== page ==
'You and I might have been better friends lately,' says he; 'but don't you forget you've got another brother besides Jim -- one that will stick to you, too, fair weather or foul.'

I always had a great belief in George, though we didn't get on over well, and often had fallings out. He was too steady and hardworking altogether for Jim and me. He worked all day and every day, and saved every penny he made. Catch him gaffing! -- no, not for a sixpence. He called the Dalys and Jacksons thieves and swindlers, who would be locked up, or even hanged, some day, unless they mended themselves. As for drinking a glass of grog, you might just as soon ask him to take a little laudanum or arsenic.

'Why should I drink grog,' he used to say -- 'such stuff, too, as you get at that old villain Grimes's -- with a good appetite and a good conscience? I'm afraid of no man; the police may come and live on my ground for what I care. I work all day, have a read in the evening, and sleep like a top when I turn in. What do I want more?'

'Oh, but you never see any life,' Jim said; 'you're just like an old working bullock that walks up to the yoke in the morning and never stops hauling till he's let go at night. This is a free country, and I don't think a fellow was born for that kind of thing and nothing else.'

'This country's like any other country, Jim,' George would say, holding up his head, and looking straight at him with his steady gray eyes; 'a man must work and save when he's young if he don't want to be a beggar or a slave when he's old. I believe in a man enjoying himself as well as you do, but my notion of that is to have a good farm, well stocked and paid for, by and by, and then to take it easy, perhaps when my back is a little stiffer than it is now.'

'But a man must have a little fun when he is young,' I said. 'What's the use of having money when you're old and rusty, and can't take pleasure in anything?'

'A man needn't be so very old at forty,' he says then, 'and twenty years' steady work will put all of us youngsters well up the ladder. Besides, I don't call it fun getting half-drunk with a lot of blackguards at a low pothouse or a shanty, listening to the stupid talk and boasting lies of a pack of loafers and worse. They're fit for nothing better; but you and Jim are. Now, look here, I've got a small contract from Mr. Andrews for a lot of fencing stuff. It will pay us wages and something over. If you like to go in with me, we'll go share and share. I know what hands you both are at splitting and fencing. What do you say?'

Jim, poor Jim, was inclined to take George's offer. He was that good-hearted that a kind word would turn him any time. But I was put out at his laying it down so about the Dalys and us shantying and gaffing, and I do think now that some folks are born so as they can't do without a taste of some sort of fun once in a way. I can't put it out clear, but it ought to be fixed somehow for us chaps that haven't got the gift of working all day and every day, but can do two days' work in one when we like, that we should have our allowance of reasonable fun and pleasure -- that is, what we called pleasure, not what somebody thinks we ought to take pleasure in. Anyway, I turned on George rather rough, and I says, 'We're not good enough for the likes of you, Mr. Storefield. It's very kind of you to think of us, but we'll take our own line and you take yours.'

'I'm sorry for it, Dick, and more sorry that you take huff at an old friend. All I want is to do you good, and act a friend's part. Good-bye -- some day you'll see it.'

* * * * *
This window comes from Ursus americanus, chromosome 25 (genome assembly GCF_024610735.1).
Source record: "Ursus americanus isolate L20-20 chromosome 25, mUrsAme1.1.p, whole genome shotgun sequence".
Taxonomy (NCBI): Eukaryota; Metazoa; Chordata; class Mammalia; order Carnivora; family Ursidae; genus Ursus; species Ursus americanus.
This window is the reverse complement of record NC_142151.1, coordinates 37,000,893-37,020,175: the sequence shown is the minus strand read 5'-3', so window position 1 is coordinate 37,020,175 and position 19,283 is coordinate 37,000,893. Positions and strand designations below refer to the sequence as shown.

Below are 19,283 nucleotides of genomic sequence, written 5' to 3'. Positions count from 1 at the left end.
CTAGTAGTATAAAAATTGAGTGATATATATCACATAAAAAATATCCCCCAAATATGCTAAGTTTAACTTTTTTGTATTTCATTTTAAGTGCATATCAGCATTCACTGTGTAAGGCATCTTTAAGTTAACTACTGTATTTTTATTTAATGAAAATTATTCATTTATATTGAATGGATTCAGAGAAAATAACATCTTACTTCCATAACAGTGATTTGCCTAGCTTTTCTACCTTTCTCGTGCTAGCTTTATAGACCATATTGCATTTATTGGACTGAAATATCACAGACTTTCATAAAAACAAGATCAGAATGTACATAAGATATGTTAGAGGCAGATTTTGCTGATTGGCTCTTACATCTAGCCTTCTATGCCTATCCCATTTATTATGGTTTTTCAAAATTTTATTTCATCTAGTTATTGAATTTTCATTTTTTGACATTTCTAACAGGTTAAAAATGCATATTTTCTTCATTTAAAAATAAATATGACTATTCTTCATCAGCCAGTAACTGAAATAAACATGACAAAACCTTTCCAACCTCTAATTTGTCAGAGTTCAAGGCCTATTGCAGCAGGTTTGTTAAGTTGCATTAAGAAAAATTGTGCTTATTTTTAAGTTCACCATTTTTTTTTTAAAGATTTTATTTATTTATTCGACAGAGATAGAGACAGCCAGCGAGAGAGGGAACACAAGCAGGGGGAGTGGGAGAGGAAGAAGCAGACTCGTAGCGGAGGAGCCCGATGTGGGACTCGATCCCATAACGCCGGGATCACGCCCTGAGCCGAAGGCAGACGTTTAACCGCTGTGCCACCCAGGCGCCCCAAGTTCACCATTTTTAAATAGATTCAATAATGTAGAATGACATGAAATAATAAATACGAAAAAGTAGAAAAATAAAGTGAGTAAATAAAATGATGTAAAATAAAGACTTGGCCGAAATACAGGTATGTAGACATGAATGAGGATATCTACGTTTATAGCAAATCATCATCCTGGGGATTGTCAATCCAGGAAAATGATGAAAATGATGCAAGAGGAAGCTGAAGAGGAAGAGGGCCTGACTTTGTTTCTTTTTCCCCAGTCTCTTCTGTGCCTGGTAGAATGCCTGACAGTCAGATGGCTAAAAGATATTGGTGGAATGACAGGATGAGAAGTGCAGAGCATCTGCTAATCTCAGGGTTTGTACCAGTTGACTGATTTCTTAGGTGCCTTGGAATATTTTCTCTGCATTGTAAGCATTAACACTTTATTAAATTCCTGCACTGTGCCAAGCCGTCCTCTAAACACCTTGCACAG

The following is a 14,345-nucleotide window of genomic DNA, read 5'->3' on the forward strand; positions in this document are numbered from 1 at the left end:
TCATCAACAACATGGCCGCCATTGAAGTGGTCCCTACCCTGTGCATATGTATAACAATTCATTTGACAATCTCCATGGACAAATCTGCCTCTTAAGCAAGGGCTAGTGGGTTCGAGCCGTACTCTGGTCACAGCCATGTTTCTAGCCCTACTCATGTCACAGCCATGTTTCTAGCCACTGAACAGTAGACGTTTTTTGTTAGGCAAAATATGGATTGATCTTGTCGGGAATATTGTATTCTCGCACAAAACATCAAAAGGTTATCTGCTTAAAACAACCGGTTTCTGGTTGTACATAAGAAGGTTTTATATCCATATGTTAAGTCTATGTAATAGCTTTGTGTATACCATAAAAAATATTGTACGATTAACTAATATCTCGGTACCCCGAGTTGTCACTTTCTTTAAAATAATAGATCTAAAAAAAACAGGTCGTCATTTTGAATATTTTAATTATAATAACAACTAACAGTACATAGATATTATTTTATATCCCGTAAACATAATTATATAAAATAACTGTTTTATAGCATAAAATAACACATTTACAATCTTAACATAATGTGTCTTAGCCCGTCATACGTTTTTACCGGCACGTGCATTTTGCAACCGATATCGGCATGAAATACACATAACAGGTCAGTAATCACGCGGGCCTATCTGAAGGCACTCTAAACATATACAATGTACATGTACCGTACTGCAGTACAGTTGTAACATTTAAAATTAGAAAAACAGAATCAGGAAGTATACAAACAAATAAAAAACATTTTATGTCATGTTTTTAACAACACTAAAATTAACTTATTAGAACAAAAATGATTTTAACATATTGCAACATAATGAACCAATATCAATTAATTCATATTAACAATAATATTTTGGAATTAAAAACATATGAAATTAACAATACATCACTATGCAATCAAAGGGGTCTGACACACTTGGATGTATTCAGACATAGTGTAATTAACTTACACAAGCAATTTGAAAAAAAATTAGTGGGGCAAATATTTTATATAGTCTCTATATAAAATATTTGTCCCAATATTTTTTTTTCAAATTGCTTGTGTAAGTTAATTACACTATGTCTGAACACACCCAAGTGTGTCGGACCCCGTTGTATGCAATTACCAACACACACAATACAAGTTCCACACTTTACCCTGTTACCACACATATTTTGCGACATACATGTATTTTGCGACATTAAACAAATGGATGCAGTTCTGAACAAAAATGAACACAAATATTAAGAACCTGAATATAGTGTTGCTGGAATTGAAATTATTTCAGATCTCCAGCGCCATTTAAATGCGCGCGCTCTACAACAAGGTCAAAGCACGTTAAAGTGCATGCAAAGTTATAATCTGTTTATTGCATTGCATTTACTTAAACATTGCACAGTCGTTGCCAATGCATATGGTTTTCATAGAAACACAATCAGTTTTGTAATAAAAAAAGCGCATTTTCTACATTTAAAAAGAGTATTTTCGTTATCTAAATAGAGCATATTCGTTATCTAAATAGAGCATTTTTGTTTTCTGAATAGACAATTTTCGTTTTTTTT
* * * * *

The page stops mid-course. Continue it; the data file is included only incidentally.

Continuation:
'You're hard on George,' says Jim, 'there's no pleasing you to-day; one would think there were lots of chaps fighting how to give us a lift. Good-bye, George, old man; I'm sorry we can't wire in with you; we'd soon knock out those posts and rails on the ironbark range.'

'You'd better stop, Jim, and take a hand in the deal,' says I (or, rather, the devil, for I believe he gets inside a chap at times), 'and then you and George can take a turn at local-preaching when you're cut out. I'm off.' So without another word I jumped on to my horse and went off down the hill, across the creek, and over the boulders the other side, without much caring where I was going. The fact was, I felt I had acted meanly in sneering at a man who only said what he did for my good; and I wasn't at all sure that I hadn't made a breach between Gracey and myself, and, though I had such a temper when it was roused that all the world wouldn't have stopped me, every time I thought of not seeing that girl again made my heart ache as if it would burst.

I was nearly home before I heard the clatter of a horse's feet, and Jim rode up alongside of me. He was just the same as ever, with a smile on his face. You didn't often see it without one.

I knew he had come after me, and had given up his own fancy for mine.

'I thought you were going to stay and turn good,' I said. 'Why didn't you?'

'It might have been better for me if I had,' he said, 'but you know very well, Dick, that whatever turns up, whether it's for good or evil, you and I go together.'

We looked at one another for a moment. Our eyes met. We didn't say anything; but we understood one another as well as if we had talked for a week. We rode up to the door of our cottage without speaking. The sun had set, and some of the stars had come out, early as it was, for it was late autumn. Aileen was sitting on a bench in the verandah reading, mother was working away as usual at something in the house. Mother couldn't read or write, but you never caught her sitting with her hands before her. Except when she was asleep I don't think she ever was quite still.

Aileen ran out to us, and stood while we let go our horses, and brought the saddles and bridles under the verandah.

'I'm glad you're come home for one thing,' she said. 'There is a message from father. He wants you to meet him.'